Yeah. Hi. Thank you. Thank you for the introduction and good morning and welcome everybody. My name is Jeff Sevigny. And I’m here on behalf of Prevail therapeutics. In which first to start firstly, we wish to start by thanking revolution team for partnering with us in Oregon in organizing venues like this. It’s really venues like this that help companies like Prevail share valuable information. Secondly, I want to thank Cyndi Frank for joining us. It’s important to get her insights about the disease and some some things that we’re trying to work on to fill unmet medical needs. And also hopefully we’ll be joined shortly by Dr. Neil Weinreb. So a little bit about myself, I’m the chief medical officer of Prevail Therapeutics, and I’m here to and proudly representing the passionate and dedicated research and development team at Prevail. I’m a physician scientist. I spent most of my career in research and development and seeking innovative ways to treat people who have unmet medical needs in both rare diseases and more generic or sporadic diseases. Prevail Therapeutics is a relatively young company started in 2017. Its mission is dedicated to developing gene therapies which we’ll talk a bit more about as we get into the conversation for for rare diseases in particular ones that affect the nervous system. It’s based in New York City. And we currently have over 100 people that work for us. Very recently, we started recruiting people for a phase one two clinical study. For patients who have Gaucher disease, the study is called Proceed. You’ll hear me refer to this trial, the Proceed study to Proceed trial. And this is testing an investigational gene therapy that transfers a healthy copy of the GBA1 gene into the cells of the body. Once in the cell, this gene encodes the enzyme glucose riversides. And this is the enzyme that is deficient or lacking in patients that have Gaucher disease. And we’ll talk more about that later about how this works. But one thing I want to mention now is what’s unique about gene therapies is the promise that it holds is still to be tested is that it can be a one and done type treatment. That is you get one intravenous infusion. And the idea is that this would treat the disease for the remainder of that person’s life. The study is now open and we are screening patients with type one Gaucher disease to enter the study. We have a site in Virginia that’s recruiting patients, and we will soon have additional sites in the United States and ultimately, there will also be sites in Europe. I also want to point out that this is not the first time we’ve tested this investigational gene therapy for Gaucher disease. In fact, we have a study that’s been open for well over a year, that’s testing the same construct in patients that have type two Gaucher disease. This is a very severe neurological form of the disease. And we started in that population, because that’s where the highest unmet medical need is. So we do have experience with this gene therapy, and now we are starting it and patients with type one Gaucher disease. So I look forward to having a deeper discussion with both Cyndi and hopefully Dr. Weinreb. And with that, I’ll turn it back over to you.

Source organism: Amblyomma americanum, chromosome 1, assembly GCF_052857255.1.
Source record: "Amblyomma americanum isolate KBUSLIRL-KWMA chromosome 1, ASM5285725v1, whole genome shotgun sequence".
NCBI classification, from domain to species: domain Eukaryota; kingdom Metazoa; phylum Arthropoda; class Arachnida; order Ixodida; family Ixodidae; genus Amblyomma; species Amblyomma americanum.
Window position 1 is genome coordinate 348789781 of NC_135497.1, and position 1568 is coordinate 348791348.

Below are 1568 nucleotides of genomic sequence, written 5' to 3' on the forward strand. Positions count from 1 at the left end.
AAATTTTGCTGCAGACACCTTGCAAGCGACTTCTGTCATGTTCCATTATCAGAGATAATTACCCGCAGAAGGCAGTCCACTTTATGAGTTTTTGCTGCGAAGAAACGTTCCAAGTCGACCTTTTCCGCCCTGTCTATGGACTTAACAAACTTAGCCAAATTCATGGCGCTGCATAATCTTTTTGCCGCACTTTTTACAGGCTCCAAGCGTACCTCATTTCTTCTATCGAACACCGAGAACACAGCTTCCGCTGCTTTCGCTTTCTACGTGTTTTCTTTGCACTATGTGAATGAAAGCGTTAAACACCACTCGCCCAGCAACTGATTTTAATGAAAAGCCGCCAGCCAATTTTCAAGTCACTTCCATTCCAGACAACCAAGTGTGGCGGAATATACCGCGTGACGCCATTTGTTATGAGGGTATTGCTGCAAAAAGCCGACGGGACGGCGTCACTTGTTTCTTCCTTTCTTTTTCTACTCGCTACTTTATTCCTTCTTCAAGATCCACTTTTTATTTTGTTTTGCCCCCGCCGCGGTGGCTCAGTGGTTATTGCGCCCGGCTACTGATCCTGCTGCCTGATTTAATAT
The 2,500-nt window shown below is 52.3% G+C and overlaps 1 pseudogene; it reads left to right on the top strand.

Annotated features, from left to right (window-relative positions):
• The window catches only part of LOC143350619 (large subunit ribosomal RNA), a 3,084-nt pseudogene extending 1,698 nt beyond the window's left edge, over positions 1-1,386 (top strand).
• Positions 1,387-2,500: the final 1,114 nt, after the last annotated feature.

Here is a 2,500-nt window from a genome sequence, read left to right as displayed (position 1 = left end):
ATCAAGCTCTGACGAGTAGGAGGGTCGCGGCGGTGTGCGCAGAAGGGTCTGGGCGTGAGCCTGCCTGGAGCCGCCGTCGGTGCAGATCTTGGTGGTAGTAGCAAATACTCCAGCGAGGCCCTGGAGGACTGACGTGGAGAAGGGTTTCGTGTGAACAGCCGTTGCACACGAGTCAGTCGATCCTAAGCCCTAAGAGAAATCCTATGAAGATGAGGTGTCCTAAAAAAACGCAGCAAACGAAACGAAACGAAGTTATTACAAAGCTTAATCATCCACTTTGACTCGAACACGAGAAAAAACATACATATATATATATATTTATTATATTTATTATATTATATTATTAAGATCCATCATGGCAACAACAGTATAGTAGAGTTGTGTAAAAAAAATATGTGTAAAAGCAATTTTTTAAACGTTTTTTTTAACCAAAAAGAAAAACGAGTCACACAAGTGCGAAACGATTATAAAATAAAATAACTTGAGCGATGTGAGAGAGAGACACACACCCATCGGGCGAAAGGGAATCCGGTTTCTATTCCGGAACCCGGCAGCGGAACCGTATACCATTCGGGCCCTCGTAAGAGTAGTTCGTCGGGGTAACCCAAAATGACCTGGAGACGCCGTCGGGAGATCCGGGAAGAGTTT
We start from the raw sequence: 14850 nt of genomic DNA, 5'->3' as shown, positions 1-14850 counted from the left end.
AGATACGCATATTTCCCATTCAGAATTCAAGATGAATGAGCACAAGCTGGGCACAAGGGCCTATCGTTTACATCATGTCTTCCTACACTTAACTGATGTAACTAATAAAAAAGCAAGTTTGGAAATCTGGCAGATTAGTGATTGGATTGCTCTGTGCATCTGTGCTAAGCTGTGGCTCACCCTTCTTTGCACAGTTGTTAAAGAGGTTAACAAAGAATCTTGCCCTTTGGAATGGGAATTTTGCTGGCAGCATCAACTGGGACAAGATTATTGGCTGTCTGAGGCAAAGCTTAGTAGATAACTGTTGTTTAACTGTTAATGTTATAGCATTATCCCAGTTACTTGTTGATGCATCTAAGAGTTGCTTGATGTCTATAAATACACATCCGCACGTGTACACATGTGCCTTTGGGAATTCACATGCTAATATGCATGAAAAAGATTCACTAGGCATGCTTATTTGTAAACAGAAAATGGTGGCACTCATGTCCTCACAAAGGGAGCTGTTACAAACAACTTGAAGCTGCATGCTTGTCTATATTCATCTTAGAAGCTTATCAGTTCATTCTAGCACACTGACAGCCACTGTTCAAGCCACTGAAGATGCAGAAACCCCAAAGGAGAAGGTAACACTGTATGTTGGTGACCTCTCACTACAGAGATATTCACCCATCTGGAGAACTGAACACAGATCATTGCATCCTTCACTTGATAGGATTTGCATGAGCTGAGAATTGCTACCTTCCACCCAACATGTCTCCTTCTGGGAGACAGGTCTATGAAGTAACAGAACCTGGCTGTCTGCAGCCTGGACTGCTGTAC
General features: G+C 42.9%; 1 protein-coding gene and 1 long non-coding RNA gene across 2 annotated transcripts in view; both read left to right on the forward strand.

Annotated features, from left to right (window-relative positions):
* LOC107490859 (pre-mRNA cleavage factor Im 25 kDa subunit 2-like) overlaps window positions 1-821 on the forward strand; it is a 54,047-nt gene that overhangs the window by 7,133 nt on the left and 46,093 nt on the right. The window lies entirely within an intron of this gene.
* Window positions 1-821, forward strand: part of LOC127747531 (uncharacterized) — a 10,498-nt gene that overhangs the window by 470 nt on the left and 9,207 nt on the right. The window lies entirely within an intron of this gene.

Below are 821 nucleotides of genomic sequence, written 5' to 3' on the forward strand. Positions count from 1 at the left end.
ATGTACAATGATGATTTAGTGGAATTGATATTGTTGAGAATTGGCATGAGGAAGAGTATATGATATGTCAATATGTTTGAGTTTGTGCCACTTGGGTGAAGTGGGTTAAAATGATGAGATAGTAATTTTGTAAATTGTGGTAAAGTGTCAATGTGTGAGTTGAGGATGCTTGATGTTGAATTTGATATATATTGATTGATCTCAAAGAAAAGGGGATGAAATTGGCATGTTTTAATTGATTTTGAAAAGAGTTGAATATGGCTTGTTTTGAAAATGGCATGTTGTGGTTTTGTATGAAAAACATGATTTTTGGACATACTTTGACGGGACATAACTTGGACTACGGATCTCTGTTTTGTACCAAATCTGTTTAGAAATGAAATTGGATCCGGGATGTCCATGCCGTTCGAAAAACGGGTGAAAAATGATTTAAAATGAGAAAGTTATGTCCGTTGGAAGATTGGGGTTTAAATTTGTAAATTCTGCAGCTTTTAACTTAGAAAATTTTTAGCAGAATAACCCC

Wonderful, thank you so much, Jeff. Great, so let’s let’s dive in. But let’s go right back to the basics here. Can you just explain, Jeff, what is Gaucher disease and what are the different types?